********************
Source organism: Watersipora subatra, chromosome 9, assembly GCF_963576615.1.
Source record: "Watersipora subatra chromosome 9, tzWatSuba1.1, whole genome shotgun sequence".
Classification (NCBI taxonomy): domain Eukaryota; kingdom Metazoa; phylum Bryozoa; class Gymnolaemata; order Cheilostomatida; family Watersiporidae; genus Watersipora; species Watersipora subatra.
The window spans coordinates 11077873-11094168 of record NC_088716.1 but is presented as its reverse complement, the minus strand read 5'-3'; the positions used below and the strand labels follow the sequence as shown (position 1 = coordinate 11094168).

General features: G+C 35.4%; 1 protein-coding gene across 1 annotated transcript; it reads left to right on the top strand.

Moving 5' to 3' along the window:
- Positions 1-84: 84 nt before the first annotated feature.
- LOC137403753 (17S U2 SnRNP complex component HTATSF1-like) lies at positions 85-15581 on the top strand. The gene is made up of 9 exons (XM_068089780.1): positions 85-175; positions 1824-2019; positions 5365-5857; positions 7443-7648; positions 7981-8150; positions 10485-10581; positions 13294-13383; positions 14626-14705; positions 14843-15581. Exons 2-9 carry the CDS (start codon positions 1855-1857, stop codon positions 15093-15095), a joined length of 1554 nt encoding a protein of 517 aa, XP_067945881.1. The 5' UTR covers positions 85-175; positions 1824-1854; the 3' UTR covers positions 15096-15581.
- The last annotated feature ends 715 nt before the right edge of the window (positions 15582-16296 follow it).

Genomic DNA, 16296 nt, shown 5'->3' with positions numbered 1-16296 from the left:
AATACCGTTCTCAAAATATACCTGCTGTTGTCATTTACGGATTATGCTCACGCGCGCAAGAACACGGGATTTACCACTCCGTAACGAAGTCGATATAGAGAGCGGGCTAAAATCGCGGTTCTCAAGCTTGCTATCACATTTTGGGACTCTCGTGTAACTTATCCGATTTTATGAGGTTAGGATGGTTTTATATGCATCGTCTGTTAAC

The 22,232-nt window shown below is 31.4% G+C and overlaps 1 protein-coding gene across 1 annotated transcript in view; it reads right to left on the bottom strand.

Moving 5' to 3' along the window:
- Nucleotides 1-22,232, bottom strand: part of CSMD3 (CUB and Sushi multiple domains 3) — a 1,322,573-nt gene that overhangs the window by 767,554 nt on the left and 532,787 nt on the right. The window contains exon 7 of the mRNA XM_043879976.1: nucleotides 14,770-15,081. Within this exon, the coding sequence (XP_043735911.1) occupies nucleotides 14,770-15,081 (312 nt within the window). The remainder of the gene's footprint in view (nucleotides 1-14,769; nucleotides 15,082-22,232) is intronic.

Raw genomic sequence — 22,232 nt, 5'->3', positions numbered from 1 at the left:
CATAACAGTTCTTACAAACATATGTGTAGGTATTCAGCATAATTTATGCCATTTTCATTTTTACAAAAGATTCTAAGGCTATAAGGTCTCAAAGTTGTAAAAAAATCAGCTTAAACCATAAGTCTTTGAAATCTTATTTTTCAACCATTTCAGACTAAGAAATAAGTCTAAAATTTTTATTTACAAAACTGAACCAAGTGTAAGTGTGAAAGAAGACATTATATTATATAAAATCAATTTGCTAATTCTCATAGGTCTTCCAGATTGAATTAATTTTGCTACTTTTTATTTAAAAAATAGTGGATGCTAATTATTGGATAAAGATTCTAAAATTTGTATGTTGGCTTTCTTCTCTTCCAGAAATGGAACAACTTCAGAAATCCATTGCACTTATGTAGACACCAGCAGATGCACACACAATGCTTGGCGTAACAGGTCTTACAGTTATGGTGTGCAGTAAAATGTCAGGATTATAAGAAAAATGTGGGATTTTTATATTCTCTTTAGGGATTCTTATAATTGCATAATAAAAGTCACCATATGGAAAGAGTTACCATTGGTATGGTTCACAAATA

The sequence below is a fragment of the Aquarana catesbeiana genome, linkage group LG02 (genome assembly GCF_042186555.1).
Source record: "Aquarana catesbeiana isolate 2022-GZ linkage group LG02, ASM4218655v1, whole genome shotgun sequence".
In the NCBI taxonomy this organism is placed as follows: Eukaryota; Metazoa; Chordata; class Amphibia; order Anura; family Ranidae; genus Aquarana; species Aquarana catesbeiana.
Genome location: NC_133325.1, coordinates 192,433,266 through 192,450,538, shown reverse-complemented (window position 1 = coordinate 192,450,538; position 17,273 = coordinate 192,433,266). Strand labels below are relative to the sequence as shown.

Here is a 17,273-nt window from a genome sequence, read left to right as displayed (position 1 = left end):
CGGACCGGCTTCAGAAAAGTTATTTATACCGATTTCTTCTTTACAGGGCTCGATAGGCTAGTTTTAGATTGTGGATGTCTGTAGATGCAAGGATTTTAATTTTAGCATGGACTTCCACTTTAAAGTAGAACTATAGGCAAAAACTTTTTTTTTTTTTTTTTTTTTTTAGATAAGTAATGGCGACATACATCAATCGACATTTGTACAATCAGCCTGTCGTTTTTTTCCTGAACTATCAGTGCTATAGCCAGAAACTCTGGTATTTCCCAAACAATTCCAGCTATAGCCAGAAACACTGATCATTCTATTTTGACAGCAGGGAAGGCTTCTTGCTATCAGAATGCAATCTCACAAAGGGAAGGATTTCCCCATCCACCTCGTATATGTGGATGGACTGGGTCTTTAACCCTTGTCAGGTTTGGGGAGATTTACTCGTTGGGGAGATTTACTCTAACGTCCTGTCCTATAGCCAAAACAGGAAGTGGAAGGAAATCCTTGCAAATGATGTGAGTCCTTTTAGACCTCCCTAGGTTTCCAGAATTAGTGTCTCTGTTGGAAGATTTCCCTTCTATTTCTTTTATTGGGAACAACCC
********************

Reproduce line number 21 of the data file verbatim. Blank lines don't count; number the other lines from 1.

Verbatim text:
Here is a 17,273-nt window from a genome sequence, read left to right as displayed (position 1 = left end):